The current political battleground in Britain looks almost unrecognizable to what we have grown used to over the past few decades. Brexit has become the most decisive political conversation of our times, and it’s creating an interesting scenario for Britain’s two major parties. Internal faction wars in the Conservative party over its handling of Brexit has hurt them in the polls, and the party remains without a clear and agreed plan for Britain’s future.

 

This is the prime time for the Labour party to ride in, a knight in shining armour for the British voting public. But an ugly streak of anti-Semitism that has run through the party for some time is holding it back from coming to the rescue of those who are dissatisfied.

 

Recent actions of some Labour MPs including Jeremy Corbyn, the Labour leader, have worried Jewish communities in Britain as well as some of Labour’s student supporters. Only recently has the Labour party fully accepted the International Holocaust Remembrance Alliance’s definition for anti-Semitism.

 

A photo of Corbyn posted by the Daily Mailshowed him attending a memorial service that reportedly sympathized with the perpetrators of the 1974 Munich terrorist attack, which killed 11 Israeli Olympians. Video footage of Corybn also shows him at a pro-Palestine meeting in 2013, where he said that British Zionists don’t understand ‘English irony’, which has had the effect of alienating a vast number of Jewish people in Britain. Corbyn has also defended a photo on Facebook that depicted a highly anti-Semitic mural, causing a major backlash in 2012.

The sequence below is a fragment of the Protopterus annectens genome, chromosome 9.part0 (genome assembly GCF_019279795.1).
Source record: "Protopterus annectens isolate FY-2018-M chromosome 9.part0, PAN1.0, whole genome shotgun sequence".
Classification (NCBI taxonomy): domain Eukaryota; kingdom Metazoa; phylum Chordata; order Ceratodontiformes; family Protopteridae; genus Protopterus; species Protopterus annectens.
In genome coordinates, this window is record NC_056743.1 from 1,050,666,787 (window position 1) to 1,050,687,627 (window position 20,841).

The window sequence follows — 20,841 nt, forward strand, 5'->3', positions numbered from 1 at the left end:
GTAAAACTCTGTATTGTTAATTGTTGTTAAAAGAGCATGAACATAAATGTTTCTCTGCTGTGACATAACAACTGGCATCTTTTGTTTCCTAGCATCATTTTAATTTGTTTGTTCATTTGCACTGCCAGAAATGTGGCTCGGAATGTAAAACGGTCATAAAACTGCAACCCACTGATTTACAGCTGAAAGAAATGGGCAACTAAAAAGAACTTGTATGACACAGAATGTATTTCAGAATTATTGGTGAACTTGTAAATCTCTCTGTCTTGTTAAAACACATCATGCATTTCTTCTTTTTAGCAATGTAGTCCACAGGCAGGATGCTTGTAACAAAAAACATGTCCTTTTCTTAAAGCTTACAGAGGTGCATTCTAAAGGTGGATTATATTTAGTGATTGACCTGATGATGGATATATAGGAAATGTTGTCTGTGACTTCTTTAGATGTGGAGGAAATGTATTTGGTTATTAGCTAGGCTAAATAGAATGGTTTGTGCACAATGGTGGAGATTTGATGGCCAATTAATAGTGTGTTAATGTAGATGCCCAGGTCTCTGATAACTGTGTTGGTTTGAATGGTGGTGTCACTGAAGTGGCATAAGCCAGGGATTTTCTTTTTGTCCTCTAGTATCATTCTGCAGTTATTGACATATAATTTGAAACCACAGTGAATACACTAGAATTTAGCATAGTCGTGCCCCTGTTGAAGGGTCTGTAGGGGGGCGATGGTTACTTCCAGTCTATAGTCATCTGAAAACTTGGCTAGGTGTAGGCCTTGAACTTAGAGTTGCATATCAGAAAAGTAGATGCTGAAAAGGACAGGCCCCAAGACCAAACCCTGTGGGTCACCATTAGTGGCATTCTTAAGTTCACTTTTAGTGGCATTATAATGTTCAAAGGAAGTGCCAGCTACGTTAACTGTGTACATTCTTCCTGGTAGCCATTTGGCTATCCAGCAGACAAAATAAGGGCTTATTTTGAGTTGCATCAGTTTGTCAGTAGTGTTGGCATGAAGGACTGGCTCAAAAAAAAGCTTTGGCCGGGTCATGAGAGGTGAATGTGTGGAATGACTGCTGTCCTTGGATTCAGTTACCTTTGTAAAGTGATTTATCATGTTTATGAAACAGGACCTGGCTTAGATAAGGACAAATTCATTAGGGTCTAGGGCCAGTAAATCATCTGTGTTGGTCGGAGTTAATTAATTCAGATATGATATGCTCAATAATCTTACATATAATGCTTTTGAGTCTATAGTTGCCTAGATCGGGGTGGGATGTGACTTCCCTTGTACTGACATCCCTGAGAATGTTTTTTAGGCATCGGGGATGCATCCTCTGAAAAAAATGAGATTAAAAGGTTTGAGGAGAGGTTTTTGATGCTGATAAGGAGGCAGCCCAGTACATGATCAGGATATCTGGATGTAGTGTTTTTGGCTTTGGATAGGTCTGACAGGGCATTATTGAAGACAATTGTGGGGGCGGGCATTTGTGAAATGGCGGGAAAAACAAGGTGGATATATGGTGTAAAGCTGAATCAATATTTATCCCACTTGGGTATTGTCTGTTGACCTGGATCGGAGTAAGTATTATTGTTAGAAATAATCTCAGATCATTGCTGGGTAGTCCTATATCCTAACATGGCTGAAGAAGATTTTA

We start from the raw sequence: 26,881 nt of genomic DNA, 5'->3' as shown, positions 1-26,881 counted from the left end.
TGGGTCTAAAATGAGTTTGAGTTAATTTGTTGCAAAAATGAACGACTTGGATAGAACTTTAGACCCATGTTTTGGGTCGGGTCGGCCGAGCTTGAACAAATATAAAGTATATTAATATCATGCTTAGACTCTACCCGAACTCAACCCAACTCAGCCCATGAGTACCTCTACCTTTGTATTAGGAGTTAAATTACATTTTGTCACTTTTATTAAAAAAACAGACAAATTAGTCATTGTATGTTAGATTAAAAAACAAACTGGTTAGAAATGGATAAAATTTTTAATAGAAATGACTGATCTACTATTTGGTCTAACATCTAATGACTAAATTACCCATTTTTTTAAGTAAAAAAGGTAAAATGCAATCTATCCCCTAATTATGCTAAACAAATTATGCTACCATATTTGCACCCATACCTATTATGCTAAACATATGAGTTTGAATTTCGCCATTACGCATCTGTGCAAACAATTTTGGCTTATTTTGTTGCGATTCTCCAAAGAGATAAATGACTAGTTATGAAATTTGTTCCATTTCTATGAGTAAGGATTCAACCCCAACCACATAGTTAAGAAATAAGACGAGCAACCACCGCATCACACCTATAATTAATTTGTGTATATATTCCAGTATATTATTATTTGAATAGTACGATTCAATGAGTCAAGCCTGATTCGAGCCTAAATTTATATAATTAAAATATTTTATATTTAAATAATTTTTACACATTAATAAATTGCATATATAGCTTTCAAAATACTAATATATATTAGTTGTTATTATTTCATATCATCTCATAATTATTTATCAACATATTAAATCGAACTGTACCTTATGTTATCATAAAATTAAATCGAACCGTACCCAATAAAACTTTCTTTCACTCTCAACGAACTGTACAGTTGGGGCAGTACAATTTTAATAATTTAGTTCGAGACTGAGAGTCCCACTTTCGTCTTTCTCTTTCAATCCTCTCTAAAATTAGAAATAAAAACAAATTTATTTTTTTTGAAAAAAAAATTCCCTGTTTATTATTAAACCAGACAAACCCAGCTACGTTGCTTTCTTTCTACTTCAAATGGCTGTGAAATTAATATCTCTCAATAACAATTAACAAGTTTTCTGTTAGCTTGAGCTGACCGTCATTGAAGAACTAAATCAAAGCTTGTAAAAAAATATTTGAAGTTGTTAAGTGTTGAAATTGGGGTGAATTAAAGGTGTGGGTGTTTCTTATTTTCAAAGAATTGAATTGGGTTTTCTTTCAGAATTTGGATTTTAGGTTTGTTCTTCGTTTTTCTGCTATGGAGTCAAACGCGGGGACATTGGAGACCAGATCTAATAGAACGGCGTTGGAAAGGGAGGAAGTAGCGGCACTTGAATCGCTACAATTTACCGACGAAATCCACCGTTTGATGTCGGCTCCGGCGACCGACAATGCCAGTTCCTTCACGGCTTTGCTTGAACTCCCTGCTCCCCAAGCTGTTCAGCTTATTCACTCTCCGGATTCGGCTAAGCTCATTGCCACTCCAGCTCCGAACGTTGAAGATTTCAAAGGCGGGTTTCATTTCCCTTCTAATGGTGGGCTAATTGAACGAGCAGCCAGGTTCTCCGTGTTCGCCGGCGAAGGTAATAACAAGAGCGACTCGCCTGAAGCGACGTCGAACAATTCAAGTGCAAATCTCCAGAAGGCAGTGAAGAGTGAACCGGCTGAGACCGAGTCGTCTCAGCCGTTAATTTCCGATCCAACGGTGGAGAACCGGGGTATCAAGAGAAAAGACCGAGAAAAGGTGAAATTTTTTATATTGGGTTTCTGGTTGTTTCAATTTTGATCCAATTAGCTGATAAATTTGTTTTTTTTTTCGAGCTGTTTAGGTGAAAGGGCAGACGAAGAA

It’s not just Corbyn who has made these mistakes. Ken Livingstone, former Labour Mayor of London, quit the party following remarks he made suggesting Hitler was a Zionist. What’s worse is that it took two years for him to leave Labour following these comments. Many suggest the party should have forced him out earlier.

 

These are the actions that have raised questions amongst the British electorate over Labour’s integrity, as well as its ability to control its own members. The strength of student support is rather flaky. While students do overwhelmingly lean left, there has been some confusion over the party’s official position on Brexit. A poll on undergraduate students has revealed that 55% of the respondents thought that Labour wanted the UK to remain in the European Union, and 42% of Labour voting students said they would be less likely to vote Labour in future if the party showed clear support for Brexit.

 

Labour needs to be careful not to alienate its young student backers. With confusion around the party’s stance on Brexit, and an increasingly bright light shining on the recent issues of anti-Semitism, students have every reason to question their voting intentions.


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